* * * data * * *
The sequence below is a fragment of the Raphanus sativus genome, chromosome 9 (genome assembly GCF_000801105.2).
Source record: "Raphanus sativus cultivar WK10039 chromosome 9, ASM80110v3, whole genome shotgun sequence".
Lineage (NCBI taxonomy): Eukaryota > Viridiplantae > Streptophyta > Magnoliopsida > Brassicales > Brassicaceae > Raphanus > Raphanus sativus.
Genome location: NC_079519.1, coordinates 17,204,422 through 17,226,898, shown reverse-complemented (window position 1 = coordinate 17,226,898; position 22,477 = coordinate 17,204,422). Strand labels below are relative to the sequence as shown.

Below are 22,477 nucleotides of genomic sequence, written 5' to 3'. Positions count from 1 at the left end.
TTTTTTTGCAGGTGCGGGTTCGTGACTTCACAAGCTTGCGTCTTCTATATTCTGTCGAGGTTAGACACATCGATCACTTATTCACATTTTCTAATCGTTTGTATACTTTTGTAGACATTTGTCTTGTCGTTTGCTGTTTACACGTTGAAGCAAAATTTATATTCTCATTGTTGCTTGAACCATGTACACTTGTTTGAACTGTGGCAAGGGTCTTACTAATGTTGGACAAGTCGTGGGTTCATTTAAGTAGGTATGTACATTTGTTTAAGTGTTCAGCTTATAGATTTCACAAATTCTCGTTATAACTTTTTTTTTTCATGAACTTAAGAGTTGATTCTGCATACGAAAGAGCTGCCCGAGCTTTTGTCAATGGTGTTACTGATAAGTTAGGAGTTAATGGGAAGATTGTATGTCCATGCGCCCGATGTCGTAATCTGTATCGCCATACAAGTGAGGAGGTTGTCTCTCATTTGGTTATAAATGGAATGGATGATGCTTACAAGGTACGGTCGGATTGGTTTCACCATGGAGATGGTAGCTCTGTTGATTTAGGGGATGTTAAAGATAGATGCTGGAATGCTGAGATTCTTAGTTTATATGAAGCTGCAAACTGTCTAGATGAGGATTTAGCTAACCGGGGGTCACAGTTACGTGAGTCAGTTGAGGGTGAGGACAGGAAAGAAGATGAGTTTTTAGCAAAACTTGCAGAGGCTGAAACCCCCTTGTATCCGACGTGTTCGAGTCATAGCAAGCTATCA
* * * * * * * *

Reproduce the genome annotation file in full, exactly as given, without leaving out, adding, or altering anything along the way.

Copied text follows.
The sequence below is a fragment of the Raphanus sativus genome, chromosome 9 (genome assembly GCF_000801105.2).
Source record: "Raphanus sativus cultivar WK10039 chromosome 9, ASM80110v3, whole genome shotgun sequence".
Lineage (NCBI taxonomy): Eukaryota > Viridiplantae > Streptophyta > Magnoliopsida > Brassicales > Brassicaceae > Raphanus > Raphanus sativus.
Genome location: NC_079519.1, coordinates 17,204,422 through 17,226,898, shown reverse-complemented (window position 1 = coordinate 17,226,898; position 22,477 = coordinate 17,204,422). Strand labels below are relative to the sequence as shown.

Below are 22,477 nucleotides of genomic sequence, written 5' to 3'. Positions count from 1 at the left end.
TTTTTTTGCAGGTGCGGGTTCGTGACTTCACAAGCTTGCGTCTTCTATATTCTGTCGAGGTTAGACACATCGATCACTTATTCACATTTTCTAATCGTTTGTATACTTTTGTAGACATTTGTCTTGTCGTTTGCTGTTTACACGTTGAAGCAAAATTTATATTCTCATTGTTGCTTGAACCATGTACACTTGTTTGAACTGTGGCAAGGGTCTTACTAATGTTGGACAAGTCGTGGGTTCATTTAAGTAGGTATGTACATTTGTTTAAGTGTTCAGCTTATAGATTTCACAAATTCTCGTTATAACTTTTTTTTTTCATGAACTTAAGAGTTGATTCTGCATACGAAAGAGCTGCCCGAGCTTTTGTCAATGGTGTTACTGATAAGTTAGGAGTTAATGGGAAGATTGTATGTCCATGCGCCCGATGTCGTAATCTGTATCGCCATACAAGTGAGGAGGTTGTCTCTCATTTGGTTATAAATGGAATGGATGATGCTTACAAGGTACGGTCGGATTGGTTTCACCATGGAGATGGTAGCTCTGTTGATTTAGGGGATGTTAAAGATAGATGCTGGAATGCTGAGATTCTTAGTTTATATGAAGCTGCAAACTGTCTAGATGAGGATTTAGCTAACCGGGGGTCACAGTTACGTGAGTCAGTTGAGGGTGAGGACAGGAAAGAAGATGAGTTTTTAGCAAAACTTGCAGAGGCTGAAACCCCCTTGTATCCGACGTGTTCGAGTCATAGCAAGCTATCA